Motion to Modify Custody – Santo Vs. Santo
The Maryland Court of Appeals made a ruling this case in July 2016. The citation number is 448 Md. 620, 141 A.3d 74 (2016). The parties had two children. At the time of their divorce, the parties had joint custody in 2011. After 2011, the parties started another set of custody battle by filing more court actions. The custody has changed in 2013 by having joint custody with a parenting coordinator involved. The Father wanted sole custody for his sons and he argued that the children will not be in a warzone.
The Father believed that the trial court erred that the Circuit Court to award the parents joint custody because the court knew that they could not communicate effectively. The Mother’s argument was that the court does what is in the best interest of the children considered the factors and options and made its decisions as had stated in the Taylor court.
Taylor vs. Taylor sets out that the standards for Legal Custody and Physical Custody. What parents need to do to set out a joint type of legal and physical custody. As far as joint legal custody, as the Taylor court addressed that each parent has an equivalent voice when making decision for their children which effects the child’s life like religious and education training. The Taylor court defined physical custody as an obligation and right to have a home for the children and make decisions on a daily basis while the child is under the control and care for the child.
Other jurisdictions similar to Maryland have no legal statutes guidelines that no one guideline outweighs the other for a custody award. The controlling and highest concern is in the best interest of the child, where the trial court will consider with its sound discretion into the circumstances of each case and the welfare of the child appears to be mandatory. The Taylor court realized algorithms or equations in child custody matters cannot be used because the subjective nature and unique character for each case.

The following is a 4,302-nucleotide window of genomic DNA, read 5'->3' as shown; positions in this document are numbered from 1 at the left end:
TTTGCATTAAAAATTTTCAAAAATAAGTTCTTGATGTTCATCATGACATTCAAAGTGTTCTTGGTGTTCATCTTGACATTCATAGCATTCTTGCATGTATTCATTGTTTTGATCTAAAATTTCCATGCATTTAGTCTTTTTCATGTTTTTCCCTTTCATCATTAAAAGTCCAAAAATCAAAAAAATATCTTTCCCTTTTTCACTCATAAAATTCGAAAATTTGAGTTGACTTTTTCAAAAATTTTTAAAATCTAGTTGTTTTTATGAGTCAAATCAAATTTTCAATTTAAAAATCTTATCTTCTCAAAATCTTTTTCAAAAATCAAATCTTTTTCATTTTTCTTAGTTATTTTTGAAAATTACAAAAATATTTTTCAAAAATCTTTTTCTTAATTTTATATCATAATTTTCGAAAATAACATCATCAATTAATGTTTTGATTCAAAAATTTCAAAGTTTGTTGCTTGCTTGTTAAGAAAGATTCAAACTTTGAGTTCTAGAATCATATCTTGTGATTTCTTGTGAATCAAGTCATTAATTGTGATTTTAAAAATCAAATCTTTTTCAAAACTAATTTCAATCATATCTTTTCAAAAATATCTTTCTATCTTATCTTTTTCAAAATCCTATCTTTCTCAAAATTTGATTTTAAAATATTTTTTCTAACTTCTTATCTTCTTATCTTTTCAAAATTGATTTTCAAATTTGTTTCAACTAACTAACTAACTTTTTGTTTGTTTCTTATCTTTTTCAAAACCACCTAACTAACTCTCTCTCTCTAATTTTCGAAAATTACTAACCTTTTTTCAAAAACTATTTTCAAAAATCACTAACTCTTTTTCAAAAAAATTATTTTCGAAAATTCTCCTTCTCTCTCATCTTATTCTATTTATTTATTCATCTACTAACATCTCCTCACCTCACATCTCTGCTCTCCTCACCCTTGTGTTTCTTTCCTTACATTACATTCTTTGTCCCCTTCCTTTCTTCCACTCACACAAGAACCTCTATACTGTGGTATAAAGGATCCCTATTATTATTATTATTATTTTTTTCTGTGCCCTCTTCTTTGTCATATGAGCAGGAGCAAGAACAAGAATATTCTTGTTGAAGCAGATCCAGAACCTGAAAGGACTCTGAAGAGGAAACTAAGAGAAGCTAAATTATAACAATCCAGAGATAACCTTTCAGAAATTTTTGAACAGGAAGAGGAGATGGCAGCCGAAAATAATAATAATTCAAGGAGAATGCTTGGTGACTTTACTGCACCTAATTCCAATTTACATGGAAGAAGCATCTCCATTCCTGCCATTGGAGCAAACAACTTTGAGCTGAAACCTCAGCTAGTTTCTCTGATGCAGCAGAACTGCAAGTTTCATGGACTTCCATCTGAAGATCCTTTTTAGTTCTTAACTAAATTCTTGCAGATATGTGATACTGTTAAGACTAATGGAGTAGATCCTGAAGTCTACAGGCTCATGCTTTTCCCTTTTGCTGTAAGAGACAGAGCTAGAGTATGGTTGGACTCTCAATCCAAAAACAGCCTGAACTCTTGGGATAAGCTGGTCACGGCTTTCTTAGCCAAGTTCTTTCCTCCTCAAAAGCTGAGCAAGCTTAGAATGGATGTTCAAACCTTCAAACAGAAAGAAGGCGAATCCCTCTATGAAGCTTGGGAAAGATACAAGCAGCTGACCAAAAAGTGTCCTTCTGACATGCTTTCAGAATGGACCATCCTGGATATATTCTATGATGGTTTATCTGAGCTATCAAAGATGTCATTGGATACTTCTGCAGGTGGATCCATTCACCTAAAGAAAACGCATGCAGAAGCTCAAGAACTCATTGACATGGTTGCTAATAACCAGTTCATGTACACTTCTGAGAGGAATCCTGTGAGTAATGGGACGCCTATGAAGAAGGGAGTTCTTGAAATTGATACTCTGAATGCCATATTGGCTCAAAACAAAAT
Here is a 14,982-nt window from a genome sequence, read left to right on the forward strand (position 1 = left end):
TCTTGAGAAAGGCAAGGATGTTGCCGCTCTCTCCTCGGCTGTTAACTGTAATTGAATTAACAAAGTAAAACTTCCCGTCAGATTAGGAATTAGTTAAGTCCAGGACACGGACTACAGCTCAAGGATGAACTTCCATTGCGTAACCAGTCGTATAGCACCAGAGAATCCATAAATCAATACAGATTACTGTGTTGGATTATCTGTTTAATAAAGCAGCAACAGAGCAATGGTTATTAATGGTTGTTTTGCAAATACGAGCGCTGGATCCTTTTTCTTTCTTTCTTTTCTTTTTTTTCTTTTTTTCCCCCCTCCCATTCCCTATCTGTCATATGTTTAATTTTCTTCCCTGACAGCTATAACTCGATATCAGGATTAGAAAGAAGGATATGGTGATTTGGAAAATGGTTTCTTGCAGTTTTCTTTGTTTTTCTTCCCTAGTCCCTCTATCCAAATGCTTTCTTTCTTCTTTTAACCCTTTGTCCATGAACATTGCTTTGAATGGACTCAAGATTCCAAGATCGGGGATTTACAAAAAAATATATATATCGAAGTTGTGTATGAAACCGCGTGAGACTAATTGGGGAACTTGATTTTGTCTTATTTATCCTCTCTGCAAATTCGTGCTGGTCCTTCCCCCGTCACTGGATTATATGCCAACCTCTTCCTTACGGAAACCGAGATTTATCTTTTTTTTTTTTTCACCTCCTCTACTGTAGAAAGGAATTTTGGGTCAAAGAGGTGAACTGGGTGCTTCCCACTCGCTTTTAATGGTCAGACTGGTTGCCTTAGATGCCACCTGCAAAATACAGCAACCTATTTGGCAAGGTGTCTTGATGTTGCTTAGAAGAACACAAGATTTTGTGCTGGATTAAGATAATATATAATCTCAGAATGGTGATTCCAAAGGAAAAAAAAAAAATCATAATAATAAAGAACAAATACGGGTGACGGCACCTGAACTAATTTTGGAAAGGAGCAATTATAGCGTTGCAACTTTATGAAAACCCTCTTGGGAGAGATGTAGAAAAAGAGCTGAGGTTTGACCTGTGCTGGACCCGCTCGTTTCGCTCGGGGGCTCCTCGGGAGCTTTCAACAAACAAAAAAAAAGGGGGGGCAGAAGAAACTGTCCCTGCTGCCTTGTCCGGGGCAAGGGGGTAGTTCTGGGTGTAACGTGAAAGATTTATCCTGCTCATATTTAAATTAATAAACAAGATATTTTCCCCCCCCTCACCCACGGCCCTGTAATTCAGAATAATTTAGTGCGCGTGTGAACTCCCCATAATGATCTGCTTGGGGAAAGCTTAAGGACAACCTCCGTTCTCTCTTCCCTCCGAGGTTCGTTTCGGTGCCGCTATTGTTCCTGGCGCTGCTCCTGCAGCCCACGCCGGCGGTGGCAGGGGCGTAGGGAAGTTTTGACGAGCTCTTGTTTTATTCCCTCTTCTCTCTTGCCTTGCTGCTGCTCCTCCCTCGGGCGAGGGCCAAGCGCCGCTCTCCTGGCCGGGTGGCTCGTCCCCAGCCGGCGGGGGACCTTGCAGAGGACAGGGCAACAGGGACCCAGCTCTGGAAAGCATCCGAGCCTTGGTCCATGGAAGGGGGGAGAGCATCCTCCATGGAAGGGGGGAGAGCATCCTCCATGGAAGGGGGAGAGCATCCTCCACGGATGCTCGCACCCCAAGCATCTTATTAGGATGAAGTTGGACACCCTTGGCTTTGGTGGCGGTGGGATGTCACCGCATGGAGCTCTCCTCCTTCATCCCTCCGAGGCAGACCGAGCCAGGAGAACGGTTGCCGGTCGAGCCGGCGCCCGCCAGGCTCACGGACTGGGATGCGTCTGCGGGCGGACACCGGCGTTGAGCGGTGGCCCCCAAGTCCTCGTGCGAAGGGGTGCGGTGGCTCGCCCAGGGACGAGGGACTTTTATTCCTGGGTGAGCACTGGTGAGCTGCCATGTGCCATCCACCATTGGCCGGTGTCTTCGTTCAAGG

One of the most demanding and difficult job of a judge is resolving a custody dispute. The totality of circumstances is used in each case to determine custody. As the Taylor court warned, no specific factor outweighs the other. There is no robotic wording to serve what is in the best interest of the child.
As for tie-breaking provision, if both parents reach an impasse in making critical decisions for the children, then the trial court included a provision where there is a tie-breaking provision to permit that parent to ultimately make that important decision.
For a motion to modify custody, the trial court uses a two prongs (1) that there has been a material change of circumstances and (2) that the custody arrangement is the best interest of the children. The father contended that the trial court was in error because the court granted joint custody to parents who the trial court ruled could not communicate with each other. Here the parents believed it is in the best interest of the Father as well as with the Mother. The Court of Appeals ruled that there was no abuse of discretion from the lower courts.
The court also recognized that the joint custody arrangement had been problematic, but the trial court expressed that the parents had good relationship with their kids, could provide for them and loved them. The court repeatedly and candidly recognized that the parents could not cooperate well or communicate, but the court was focused on that the children’s need to stay involved with both parents. The courts have used tie-breaking provisions in joint custody awards based on poor communication.